And so the knowledge of God, men are born with the sense of the knowledge of God because it is part of their constitution. It is the way they were created by God. Adam, I believe, believed in God the moment he was created for the same reason that he believed in the external world. He had an eye to see and he believed in the external world. He had a spiritual nature with which he was born, and out of that spiritual nature he comprehended the existence of God. That was the way he was created. And we, because we are men, intuitively have the sense of the existence of God. Now, of course there are men who seek to deny this. We do not question that. But this is one of the universal and necessary truths. And wherever you go you will find that men believe in God from the beginning.
Now, secondly, the scriptural truth of the existence of God. Now, of course, we all recognize the limited apologetic value of appealing to the Scriptures. But for the sake of most of you here who are Christians, we’ll just look at a couple of passages to remind ourselves of the fact that the Bible does claim to speak of God. Notice the first verse of the Bible, “In the beginning God created the heaven and the earth.” No warning, no previous definition but simply, “In the beginning God created.” Someone has said that this simple statement denies materialism or God created the heavens and the earth; denies atheism or in the beginning God; it denies polytheism, or it is God singular not Gods as chapter 2 verse 4 makes very plain; it denies pantheism, for God is not in his creation. He has created the heavens and the earth. It denies agnosticism or, of course from the Scriptures we know there is a God when we read in the beginning God. And it denies fatalism, for it is God who exercises creative power. And there is also a denial of evolution as it is popularly understood.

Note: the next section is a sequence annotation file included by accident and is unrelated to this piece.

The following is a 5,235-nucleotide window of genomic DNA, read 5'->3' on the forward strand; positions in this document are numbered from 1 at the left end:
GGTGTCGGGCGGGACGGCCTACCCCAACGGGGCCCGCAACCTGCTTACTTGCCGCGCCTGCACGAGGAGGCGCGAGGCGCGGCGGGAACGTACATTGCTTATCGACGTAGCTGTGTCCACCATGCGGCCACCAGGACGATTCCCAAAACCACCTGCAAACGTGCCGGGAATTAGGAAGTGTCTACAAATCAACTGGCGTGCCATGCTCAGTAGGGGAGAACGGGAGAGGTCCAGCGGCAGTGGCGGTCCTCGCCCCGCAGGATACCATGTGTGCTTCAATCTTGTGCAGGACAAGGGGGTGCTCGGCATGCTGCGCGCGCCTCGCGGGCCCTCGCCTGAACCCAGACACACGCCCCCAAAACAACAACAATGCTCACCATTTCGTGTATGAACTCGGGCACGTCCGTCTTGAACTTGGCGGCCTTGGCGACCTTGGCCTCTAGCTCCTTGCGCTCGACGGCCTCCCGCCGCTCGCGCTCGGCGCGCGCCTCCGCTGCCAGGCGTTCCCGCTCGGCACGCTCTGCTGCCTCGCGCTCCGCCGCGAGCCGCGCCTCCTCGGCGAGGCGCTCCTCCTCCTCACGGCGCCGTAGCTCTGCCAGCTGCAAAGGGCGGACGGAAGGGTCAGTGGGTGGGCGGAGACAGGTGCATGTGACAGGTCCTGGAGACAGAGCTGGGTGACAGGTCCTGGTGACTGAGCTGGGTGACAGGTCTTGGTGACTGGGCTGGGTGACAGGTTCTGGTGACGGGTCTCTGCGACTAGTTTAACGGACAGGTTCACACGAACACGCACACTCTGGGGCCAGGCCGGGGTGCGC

Hebrews chapter 11, verse 6 is another passage we might look at for a moment. Hebrews chapter 11, verse 6. Here the writer of the Epistle to the Hebrews states the existence of God is one of the basic tenants of the faith. Verse 6, Hebrews 11, “But without faith it is impossible to please him, for he that cometh to God must believe that he is” or as the Greek text says that he exists and that he is the rewarder of them that diligently seek him, the existence of God.
Will you also turn to Romans chapter 1, Romans chapter 1? And let’s read verses 19 through 21, Romans 1, 19 through 21. In this passage, which we shall look at later, you see that the Apostle Paul believed that it was possible for us to know that God existed from his creation. Romans 1:19, “Because that which may be known of God is manifested in them, for God hath shown it unto them. For the invisible things of him from the creation of the world are clearly seen, being understood by the things that are made even if eternal power and Godhood not head, so that they are without excuse.” In other words, by the creation we are able to understand the eternal power and deity of God so that men are without excuse. In general revelation, there is a revelation of the existence of God.
Now, let’s move on finally to the rational truth for the existence of God. Now, these rational truths are very ancient proofs. Some of them go back as far as Plato and Aristotle. It might surprise you to find in a discussion of Christian theology rational proof that go back to Plato and Aristotle. But you see these truths about the existence of God are truths that, as we have said, are true to the constitution of man and because men are men they have been able to understand why there must be a God to some extent. Now, these are not convincing proof. In the final analysis the only one who will ever convince you that God exists completely and finally is God himself. But for those who are persuaded or who are open, the rational proofs of the existence of God do have some testimonial value.